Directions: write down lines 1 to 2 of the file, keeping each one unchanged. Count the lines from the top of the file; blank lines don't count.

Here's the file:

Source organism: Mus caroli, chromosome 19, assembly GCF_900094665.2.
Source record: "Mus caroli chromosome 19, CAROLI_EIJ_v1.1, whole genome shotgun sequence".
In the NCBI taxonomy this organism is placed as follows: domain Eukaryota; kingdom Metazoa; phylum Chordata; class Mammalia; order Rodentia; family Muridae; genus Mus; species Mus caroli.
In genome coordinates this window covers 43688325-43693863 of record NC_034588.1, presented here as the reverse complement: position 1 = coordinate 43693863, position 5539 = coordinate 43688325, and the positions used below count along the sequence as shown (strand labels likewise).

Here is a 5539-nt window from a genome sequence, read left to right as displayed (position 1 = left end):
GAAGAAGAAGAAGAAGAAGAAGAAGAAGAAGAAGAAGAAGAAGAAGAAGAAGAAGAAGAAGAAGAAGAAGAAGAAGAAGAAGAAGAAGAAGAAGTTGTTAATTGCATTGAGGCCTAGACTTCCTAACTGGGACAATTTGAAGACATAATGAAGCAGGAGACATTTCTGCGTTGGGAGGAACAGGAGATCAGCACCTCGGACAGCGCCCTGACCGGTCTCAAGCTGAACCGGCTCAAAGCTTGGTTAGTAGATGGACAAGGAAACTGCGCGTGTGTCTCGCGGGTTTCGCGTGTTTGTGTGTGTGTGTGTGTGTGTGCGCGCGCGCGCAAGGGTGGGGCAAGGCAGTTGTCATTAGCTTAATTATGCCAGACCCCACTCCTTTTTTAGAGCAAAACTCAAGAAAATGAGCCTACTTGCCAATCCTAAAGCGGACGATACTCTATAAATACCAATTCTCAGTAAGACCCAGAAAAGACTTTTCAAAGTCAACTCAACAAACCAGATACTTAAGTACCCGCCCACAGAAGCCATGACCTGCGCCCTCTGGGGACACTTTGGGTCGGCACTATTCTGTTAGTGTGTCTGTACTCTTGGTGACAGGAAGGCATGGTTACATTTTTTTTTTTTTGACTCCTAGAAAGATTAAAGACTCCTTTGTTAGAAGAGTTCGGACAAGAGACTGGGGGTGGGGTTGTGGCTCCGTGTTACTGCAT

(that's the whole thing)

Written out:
Source organism: Mus caroli, chromosome 19, assembly GCF_900094665.2.
Source record: "Mus caroli chromosome 19, CAROLI_EIJ_v1.1, whole genome shotgun sequence".